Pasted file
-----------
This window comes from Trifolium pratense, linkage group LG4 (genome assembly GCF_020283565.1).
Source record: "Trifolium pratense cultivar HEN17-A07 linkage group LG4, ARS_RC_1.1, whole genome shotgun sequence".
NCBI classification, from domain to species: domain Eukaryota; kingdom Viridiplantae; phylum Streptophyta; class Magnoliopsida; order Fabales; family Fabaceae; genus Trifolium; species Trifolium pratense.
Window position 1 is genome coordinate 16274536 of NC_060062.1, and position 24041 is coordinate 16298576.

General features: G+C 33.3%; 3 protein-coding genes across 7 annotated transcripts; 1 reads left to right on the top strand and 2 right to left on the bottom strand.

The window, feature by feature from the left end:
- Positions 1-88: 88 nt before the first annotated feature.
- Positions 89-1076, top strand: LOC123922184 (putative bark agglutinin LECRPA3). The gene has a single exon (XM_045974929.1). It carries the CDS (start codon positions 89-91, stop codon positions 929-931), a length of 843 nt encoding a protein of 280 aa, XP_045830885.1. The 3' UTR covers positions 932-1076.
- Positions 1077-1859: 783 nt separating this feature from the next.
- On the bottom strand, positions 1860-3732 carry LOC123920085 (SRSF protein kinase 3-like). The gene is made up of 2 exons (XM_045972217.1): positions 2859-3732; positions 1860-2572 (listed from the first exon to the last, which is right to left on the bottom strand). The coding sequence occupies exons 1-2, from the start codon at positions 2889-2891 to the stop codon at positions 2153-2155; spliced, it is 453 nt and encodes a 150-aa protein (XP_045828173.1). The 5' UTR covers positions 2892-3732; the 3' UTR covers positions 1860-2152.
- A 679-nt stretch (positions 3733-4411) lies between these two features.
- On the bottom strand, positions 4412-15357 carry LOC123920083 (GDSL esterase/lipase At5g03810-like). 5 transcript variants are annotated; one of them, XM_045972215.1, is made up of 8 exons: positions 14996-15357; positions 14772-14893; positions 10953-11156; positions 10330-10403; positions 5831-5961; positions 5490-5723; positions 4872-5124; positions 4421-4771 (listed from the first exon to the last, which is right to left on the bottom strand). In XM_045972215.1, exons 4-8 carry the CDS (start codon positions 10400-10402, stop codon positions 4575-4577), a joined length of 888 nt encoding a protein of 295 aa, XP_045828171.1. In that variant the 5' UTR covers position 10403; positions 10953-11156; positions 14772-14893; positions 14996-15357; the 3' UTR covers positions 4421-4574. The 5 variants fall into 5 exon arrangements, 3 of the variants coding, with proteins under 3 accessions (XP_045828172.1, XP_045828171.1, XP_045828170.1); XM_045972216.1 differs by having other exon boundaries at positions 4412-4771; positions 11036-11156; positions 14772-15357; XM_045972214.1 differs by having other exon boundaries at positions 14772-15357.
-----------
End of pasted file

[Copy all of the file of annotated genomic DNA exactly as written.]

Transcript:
This window comes from Trifolium pratense, linkage group LG4 (genome assembly GCF_020283565.1).
Source record: "Trifolium pratense cultivar HEN17-A07 linkage group LG4, ARS_RC_1.1, whole genome shotgun sequence".
NCBI classification, from domain to species: domain Eukaryota; kingdom Viridiplantae; phylum Streptophyta; class Magnoliopsida; order Fabales; family Fabaceae; genus Trifolium; species Trifolium pratense.
Window position 1 is genome coordinate 16274536 of NC_060062.1, and position 24041 is coordinate 16298576.

General features: G+C 33.3%; 3 protein-coding genes across 7 annotated transcripts; 1 reads left to right on the top strand and 2 right to left on the bottom strand.

The window, feature by feature from the left end:
- Positions 1-88: 88 nt before the first annotated feature.
- Positions 89-1076, top strand: LOC123922184 (putative bark agglutinin LECRPA3). The gene has a single exon (XM_045974929.1). It carries the CDS (start codon positions 89-91, stop codon positions 929-931), a length of 843 nt encoding a protein of 280 aa, XP_045830885.1. The 3' UTR covers positions 932-1076.
- Positions 1077-1859: 783 nt separating this feature from the next.
- On the bottom strand, positions 1860-3732 carry LOC123920085 (SRSF protein kinase 3-like). The gene is made up of 2 exons (XM_045972217.1): positions 2859-3732; positions 1860-2572 (listed from the first exon to the last, which is right to left on the bottom strand). The coding sequence occupies exons 1-2, from the start codon at positions 2889-2891 to the stop codon at positions 2153-2155; spliced, it is 453 nt and encodes a 150-aa protein (XP_045828173.1). The 5' UTR covers positions 2892-3732; the 3' UTR covers positions 1860-2152.
- A 679-nt stretch (positions 3733-4411) lies between these two features.
- On the bottom strand, positions 4412-15357 carry LOC123920083 (GDSL esterase/lipase At5g03810-like). 5 transcript variants are annotated; one of them, XM_045972215.1, is made up of 8 exons: positions 14996-15357; positions 14772-14893; positions 10953-11156; positions 10330-10403; positions 5831-5961; positions 5490-5723; positions 4872-5124; positions 4421-4771 (listed from the first exon to the last, which is right to left on the bottom strand). In XM_045972215.1, exons 4-8 carry the CDS (start codon positions 10400-10402, stop codon positions 4575-4577), a joined length of 888 nt encoding a protein of 295 aa, XP_045828171.1. In that variant the 5' UTR covers position 10403; positions 10953-11156; positions 14772-14893; positions 14996-15357; the 3' UTR covers positions 4421-4574. The 5 variants fall into 5 exon arrangements, 3 of the variants coding, with proteins under 3 accessions (XP_045828172.1, XP_045828171.1, XP_045828170.1); XM_045972216.1 differs by having other exon boundaries at positions 4412-4771; positions 11036-11156; positions 14772-15357; XM_045972214.1 differs by having other exon boundaries at positions 14772-15357.